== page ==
03. Such repetition has been a cornerstone of Palestine’s work since at least 1974’s piano-based “Strumming Music,” although it’s less frequently understood that his oeuvre — and also “Rubhitbangklanghear” — is more about the impossibility of repetition than anything else. If what I have so far been saying about the external sources of identity is true (i.e., that a note or instrument is heard and constituted as much through the series and context in which it appears as it is through its materiality), then no note, regardless of its pitch or duration, could ever be repeated, since by definition no note could ever occupy the same place as another in a musical configuration. Much of the momentum and subconscious power of the LP seems to derive from this fact, with the three solo numbers in particular often coming across as endearingly futile attempts to play exactly the same note twice in succession. In “Solo Z #2,” this enterprise is taken to absurd extremes, with Z’EV’s modest intention to replicate and maintain himself in quasi-permanence ironically provoking an exponential cascade of batterings, crashes, and thuds, all of which erase and bury the initial sound(s) he may have hoped to clone in a blizzard of discomfiting noise that lasts for an exhausting 46 minutes (exhausting in a good way, I swear). It’s probably with this improvisation more than any other that it becomes apparent as to why Palestine and Z’EV chose to collapse the title of the album into two onomatopoeia, rather than put hyphens or spaces between each individual word.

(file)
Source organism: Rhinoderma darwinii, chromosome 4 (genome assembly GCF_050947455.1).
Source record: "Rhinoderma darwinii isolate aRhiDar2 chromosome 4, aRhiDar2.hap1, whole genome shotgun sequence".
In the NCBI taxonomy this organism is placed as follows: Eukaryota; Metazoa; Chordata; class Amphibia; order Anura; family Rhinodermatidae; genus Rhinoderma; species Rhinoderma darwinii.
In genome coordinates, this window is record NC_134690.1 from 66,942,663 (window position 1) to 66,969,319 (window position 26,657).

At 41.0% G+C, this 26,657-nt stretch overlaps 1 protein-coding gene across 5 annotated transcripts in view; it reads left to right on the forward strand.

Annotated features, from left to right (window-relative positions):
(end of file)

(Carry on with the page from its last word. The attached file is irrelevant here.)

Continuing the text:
04. As for this title, and by way of summarizing, it’s not too outlandish to suggest that, with its deviation from “ear” to “hear,” the two musicians are continuing to acknowledge the irretrievable discrepancy between the instrument/note itself and all that intercedes in its ever-changing reception. But even though I’ve repeatedly pointed towards the obvious context-dependency and therefore subjectivity of sound (and everything), I want to go out on a limb and say that your experience of Rubhitbangklanghear Rubhitbangklangear won’t be so wildly divergent from mine, and that, despite the challenge it represents for easy notions of musicality, you’ll find plenty in it that’s musical in its own uncivilized way.